How Black Friday Takes Advantage Of Low-Paid Retail Employees
It's now the mark of the beginning of the holiday season.
Some people are filled with joy as they ready themselves for feasts and family reunions.
But, the unluckier bunch of us are filled with dread, as we ready ourselves for the most stressful time of year.
Being faced with herds of vicious, greedy and ultimately inconsiderate people who call themselves “bargain shoppers” is probably the worst part of this capitalistic holiday season.
I’ve worked in retail on and off throughout high school and college for about five years.
While you’re more likely to get hired during the holiday season, you’re also 100 percent more likely to be exploited.
Working for low wages, long hours (all while standing) and dealing with the worst people you may come across in your life is the reality for most retail workers.
Black Friday continues to try to push boundaries.
It tries to start a day earlier, it tries to make deals more exclusive and it tries to really excite people with the deals that are made available.
Now, as a customer, holiday shopping can be stressful in general. If you’ve never worked in a retail setting before, I want you to try to imagine it.
Think of the mass of people you find yourself shopping among. Imagine them making a mess of everything and making loud and rude demands.
This is not a setting you're choosing to be in for an hour. This is where you must stay for the rest of your day.
Retail companies are notorious for their infringement of workers' rights.
The use of on-call shifts (where you call the store two hours before your scheduled shift to find out if you’re working), low pay for high-demand jobs and the denial of unpaid time off during the holiday season are all absolutely absurd.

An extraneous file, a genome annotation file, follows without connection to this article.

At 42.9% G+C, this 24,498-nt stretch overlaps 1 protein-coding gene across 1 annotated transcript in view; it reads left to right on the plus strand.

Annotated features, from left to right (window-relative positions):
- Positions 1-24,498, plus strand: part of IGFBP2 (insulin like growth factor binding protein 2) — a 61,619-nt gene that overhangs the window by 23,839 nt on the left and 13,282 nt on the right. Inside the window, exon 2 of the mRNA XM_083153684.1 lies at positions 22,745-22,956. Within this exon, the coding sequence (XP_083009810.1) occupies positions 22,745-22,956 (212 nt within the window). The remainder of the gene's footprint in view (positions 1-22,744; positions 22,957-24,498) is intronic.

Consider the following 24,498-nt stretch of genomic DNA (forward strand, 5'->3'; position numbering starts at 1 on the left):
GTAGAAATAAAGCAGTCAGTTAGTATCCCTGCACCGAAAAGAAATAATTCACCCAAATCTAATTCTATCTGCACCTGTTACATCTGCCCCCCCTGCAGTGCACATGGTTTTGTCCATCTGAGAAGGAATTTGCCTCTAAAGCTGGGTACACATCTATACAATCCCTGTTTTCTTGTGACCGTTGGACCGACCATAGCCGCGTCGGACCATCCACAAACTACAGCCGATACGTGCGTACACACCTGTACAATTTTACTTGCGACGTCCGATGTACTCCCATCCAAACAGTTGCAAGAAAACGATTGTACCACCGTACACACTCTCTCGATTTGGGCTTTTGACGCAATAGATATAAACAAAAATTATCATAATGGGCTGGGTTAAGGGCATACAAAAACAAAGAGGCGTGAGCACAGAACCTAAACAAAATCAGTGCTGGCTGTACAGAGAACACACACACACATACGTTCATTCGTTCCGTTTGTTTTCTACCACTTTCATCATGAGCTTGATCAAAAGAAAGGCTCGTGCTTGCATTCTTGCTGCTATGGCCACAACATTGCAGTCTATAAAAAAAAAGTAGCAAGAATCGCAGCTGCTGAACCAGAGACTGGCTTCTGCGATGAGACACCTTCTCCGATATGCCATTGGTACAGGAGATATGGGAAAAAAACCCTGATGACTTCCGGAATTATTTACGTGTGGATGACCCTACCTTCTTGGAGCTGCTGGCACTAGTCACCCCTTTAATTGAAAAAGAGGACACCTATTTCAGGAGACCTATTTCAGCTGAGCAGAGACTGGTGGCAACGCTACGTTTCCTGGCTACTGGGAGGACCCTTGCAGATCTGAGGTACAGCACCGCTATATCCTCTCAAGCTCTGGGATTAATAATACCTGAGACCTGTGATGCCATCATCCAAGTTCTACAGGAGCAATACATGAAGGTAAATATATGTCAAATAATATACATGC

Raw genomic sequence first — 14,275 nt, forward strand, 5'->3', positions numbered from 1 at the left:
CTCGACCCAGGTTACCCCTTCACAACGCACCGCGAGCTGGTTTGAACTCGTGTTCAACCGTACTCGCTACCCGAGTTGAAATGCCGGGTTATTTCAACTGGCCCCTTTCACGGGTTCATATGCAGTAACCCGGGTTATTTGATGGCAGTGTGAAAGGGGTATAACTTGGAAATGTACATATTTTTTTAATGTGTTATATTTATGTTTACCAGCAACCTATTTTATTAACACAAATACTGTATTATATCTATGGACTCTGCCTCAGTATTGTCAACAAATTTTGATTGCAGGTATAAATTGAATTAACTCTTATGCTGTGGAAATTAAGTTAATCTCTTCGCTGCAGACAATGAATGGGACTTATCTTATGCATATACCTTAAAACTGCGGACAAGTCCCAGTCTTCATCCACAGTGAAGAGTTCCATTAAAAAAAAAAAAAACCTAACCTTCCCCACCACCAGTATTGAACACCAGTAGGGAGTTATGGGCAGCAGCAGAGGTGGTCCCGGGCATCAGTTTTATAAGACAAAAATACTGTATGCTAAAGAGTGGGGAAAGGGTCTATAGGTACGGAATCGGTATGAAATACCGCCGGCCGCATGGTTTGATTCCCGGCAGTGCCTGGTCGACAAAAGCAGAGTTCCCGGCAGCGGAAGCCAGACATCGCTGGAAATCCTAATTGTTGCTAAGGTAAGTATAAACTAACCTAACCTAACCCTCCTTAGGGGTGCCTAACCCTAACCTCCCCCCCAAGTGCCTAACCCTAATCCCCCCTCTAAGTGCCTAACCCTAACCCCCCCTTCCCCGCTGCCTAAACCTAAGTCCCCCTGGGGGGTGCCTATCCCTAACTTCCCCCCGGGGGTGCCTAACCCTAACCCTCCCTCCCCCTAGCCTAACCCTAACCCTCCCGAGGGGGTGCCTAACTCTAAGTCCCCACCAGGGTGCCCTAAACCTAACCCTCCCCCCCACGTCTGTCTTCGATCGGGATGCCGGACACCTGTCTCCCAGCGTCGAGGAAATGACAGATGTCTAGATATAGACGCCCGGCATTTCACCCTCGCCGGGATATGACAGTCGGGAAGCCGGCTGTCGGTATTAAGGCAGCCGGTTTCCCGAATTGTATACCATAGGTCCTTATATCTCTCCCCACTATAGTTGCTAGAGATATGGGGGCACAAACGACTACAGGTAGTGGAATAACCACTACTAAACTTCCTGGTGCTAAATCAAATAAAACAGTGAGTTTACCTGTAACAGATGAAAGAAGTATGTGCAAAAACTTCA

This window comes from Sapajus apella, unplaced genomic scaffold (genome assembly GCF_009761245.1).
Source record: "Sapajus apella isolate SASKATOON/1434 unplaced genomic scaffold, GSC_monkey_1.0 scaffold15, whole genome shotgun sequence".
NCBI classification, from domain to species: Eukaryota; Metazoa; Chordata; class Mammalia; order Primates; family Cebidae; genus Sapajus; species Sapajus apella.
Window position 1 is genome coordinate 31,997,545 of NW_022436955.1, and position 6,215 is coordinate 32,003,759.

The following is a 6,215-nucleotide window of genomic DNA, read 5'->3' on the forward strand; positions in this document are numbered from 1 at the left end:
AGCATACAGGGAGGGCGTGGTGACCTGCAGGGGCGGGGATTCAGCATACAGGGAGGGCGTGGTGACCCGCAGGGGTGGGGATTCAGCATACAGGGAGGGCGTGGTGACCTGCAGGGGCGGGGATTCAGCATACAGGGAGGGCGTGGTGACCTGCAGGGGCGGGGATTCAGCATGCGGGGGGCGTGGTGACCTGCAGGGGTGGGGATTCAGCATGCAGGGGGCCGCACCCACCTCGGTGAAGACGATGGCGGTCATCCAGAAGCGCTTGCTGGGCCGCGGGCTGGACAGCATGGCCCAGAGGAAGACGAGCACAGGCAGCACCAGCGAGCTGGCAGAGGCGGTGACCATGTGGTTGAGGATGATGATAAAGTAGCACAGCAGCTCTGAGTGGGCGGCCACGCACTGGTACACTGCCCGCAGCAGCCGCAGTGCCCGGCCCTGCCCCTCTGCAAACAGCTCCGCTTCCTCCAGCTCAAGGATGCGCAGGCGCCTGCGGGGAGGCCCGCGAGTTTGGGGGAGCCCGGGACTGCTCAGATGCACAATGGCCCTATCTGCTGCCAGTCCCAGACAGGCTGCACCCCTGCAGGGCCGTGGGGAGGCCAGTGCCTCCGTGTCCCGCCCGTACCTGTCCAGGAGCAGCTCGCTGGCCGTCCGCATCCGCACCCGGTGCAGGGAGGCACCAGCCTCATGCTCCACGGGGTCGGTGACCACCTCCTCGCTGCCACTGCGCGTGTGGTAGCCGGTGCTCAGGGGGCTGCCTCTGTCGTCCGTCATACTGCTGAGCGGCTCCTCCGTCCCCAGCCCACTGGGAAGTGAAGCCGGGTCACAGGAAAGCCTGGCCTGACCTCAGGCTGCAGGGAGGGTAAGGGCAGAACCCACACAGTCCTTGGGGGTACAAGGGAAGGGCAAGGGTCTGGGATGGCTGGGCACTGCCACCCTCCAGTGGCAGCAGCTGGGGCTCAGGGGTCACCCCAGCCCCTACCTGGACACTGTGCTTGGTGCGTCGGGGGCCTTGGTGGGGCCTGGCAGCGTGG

These issues would not idly pass as acceptable if it was not for our capitalistic consumerist culture, which encourages us to benefit at the expense of others.
In a country that boasts the concept of being a true American, we should not make it an exclusive ideal for the elite.
If we have a national holiday for workers, it should not automatically mean holiday sales and work for retail employees.
A national holiday should be a holiday for all.
The sentimental value in all these end-of-year holidays really holds a sense of togetherness, and it's a time for us to reconnect and appreciate our loved ones.
That should be an option available to all of us.
If you want to do anything to help workers, I suggest you not fall into the gimmick of Black Friday.
Black Friday is tomorrow, the day after Thanksgiving, the holiday that brings families around a table in thanks for the food they are blessed to have.
It's a holiday built in the praise of harvest.
This holiday is literally for the American population, so let us not limit who can celebrate it based on our own senseless greed.
Last year, Black Friday sales fell by 11 percent, some in response to the boycotts and protests on workers' rights and the government's lack of response to issues of police brutality.
As consumers, we have the power to influence the values of corporate organizations.
We are influencing them to become more eco-friendly and to care about gender and racial equality.
We can also influence them to have some respect for their employees and their right to celebrate a nationally recognized holiday.
Let us continue the trend this year and boycott Black Friday.
If the holidays are truly about love, appreciation and family, I think you’ll be fine without those overpriced gadgets that went on sale.